Messages that are flagged by readers as objectionable will be reviewed and may or may not be removed. Please do not flag a post simply because you disagree with it.

Sponsored by
ADVERTISEMENT
Subscribe to Indiana Lawyer
  1. What a fine article, thank you! I can testify firsthand and by detailed legal reports (at end of this note) as to the dire consequences of rejecting this truth from the fine article above: "The inclusion and expansion of this right [to jury] in Indiana’s Constitution is a clear reflection of our state’s intention to emphasize the importance of every Hoosier’s right to make their case in front of a jury of their peers." Over $20? Every Hoosier? Well then how about when your very vocation is on the line? How about instead of a jury of peers, one faces a bevy of political appointees, mini-czars, who care less about due process of the law than the real czars did? Instead of trial by jury, trial by ideological ordeal run by Orwellian agents? Well that is built into more than a few administrative law committees of the Ind S.Ct., and it is now being weaponized, as is revealed in articles posted at this ezine, to root out post moderns heresies like refusal to stand and pledge allegiance to all things politically correct. My career was burned at the stake for not so saluting, but I think I was just one of the early logs. Due, at least in part, to the removal of the jury from bar admission and bar discipline cases, many more fires will soon be lit. Perhaps one awaits you, dear heretic? Oh, at that Ind. article 12 plank about a remedy at law for every damage done ... ah, well, the founders evidently meant only for those damages done not by the government itself, rabid statists that they were. (Yes, that was sarcasm.) My written reports available here: Denied petition for cert (this time around): http://tinyurl.com/zdmawmw Denied petition for cert (from the 2009 denial and five year banishment): http://tinyurl.com/zcypybh Related, not written by me: Amicus brief: http://tinyurl.com/hvh7qgp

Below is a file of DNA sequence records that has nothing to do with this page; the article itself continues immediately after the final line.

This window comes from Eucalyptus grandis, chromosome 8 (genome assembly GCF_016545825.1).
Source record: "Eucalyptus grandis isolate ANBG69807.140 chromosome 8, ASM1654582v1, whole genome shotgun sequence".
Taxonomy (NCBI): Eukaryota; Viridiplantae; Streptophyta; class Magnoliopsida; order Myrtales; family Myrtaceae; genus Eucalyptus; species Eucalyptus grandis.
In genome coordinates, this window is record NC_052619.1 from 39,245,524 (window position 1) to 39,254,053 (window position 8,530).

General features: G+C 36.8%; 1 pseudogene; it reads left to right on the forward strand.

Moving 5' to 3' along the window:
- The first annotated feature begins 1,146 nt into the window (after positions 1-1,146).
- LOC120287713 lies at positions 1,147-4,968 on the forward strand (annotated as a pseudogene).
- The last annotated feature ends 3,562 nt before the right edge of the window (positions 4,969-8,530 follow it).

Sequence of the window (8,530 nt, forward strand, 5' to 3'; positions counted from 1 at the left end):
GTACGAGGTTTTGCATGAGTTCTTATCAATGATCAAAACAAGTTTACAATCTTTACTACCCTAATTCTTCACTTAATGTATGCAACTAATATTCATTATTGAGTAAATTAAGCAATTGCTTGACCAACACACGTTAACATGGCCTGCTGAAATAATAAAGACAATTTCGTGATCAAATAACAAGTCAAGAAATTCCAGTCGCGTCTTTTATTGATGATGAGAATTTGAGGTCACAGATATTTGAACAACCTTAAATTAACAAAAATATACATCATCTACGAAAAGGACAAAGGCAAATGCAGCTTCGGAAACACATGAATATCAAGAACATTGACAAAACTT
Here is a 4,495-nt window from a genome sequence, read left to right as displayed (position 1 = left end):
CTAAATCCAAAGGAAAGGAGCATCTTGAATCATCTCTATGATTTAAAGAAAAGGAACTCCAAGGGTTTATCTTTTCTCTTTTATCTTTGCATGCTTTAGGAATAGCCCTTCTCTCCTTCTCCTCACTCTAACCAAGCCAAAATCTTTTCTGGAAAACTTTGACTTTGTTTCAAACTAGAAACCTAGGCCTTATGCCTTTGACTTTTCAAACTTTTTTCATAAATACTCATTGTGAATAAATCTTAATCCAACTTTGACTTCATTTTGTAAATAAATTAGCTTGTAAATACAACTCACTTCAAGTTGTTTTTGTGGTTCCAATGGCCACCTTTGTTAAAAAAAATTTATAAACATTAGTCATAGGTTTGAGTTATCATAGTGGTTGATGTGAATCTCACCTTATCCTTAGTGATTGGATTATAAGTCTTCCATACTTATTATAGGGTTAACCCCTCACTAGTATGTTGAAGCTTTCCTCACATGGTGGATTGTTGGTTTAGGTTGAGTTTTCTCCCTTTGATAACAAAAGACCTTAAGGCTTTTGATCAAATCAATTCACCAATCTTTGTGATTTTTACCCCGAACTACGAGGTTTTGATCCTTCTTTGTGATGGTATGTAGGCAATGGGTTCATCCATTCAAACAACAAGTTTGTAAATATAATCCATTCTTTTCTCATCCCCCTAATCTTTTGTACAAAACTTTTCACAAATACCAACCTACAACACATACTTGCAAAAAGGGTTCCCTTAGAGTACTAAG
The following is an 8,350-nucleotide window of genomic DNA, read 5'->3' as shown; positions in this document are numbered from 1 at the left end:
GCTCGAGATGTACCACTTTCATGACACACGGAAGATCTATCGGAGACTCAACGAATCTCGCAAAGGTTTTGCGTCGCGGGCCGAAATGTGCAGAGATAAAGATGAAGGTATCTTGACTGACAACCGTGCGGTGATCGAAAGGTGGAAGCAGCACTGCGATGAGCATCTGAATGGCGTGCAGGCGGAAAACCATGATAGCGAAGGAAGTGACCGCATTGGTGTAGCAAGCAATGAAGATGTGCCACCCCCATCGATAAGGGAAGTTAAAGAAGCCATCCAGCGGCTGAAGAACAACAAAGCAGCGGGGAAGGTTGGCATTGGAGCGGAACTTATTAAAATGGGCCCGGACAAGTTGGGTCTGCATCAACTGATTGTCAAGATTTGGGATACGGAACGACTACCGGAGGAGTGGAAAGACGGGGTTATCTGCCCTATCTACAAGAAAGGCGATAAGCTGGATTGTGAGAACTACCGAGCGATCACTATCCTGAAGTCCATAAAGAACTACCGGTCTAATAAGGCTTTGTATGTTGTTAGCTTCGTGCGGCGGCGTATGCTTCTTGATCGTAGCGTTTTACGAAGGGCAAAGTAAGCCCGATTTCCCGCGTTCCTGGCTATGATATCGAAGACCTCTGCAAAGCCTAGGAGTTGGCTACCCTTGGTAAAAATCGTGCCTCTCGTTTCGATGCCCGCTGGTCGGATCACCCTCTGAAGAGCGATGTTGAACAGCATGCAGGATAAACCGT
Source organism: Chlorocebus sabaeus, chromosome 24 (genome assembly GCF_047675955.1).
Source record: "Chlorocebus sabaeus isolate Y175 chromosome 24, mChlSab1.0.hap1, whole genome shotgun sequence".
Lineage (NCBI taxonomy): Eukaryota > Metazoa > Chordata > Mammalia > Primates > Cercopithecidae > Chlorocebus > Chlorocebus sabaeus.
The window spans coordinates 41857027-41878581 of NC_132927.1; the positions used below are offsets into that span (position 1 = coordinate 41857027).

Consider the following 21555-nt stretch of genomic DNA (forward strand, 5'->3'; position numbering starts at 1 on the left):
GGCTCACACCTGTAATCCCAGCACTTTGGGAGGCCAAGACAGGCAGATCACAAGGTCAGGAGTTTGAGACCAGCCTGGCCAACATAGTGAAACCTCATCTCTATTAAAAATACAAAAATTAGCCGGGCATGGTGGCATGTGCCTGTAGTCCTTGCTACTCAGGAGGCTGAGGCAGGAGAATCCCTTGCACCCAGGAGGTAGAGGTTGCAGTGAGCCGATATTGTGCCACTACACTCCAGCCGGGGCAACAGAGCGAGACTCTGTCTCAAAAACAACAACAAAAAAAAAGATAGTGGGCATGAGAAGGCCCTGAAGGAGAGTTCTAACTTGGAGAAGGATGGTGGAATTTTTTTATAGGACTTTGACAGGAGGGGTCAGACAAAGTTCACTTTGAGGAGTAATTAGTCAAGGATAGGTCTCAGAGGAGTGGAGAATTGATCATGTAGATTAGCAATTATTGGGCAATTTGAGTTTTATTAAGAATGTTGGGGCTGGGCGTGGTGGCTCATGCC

2. Justice has finally been served. So glad that Dr. Ley can finally sleep peacefully at night knowing the truth has finally come to the surface.

  3. While this right is guaranteed by our Constitution, it has in recent years been hampered by insurance companies, i.e.; the practice of the plaintiff's own insurance company intervening in an action and filing a lien against any proceeds paid to their insured. In essence, causing an additional financial hurdle for a plaintiff to overcome at trial in terms of overall award. In a very real sense an injured party in exercise of their right to trial by jury may be the only party in a cause that would end up with zero compensation.

  4. Why in the world would someone need a person to correct a transcript when a realtime court reporter could provide them with a transcript (rough draft) immediately?

  5. This article proved very enlightening. Right ahead of sitting the LSAT for the first time, I felt a sense of relief that a score of 141 was admitted to an Indiana Law School and did well under unique circumstances. While my GPA is currently 3.91 I fear standardized testing and hope that I too will get a good enough grade for acceptance here at home. Thanks so much for this informative post.

ADVERTISEMENT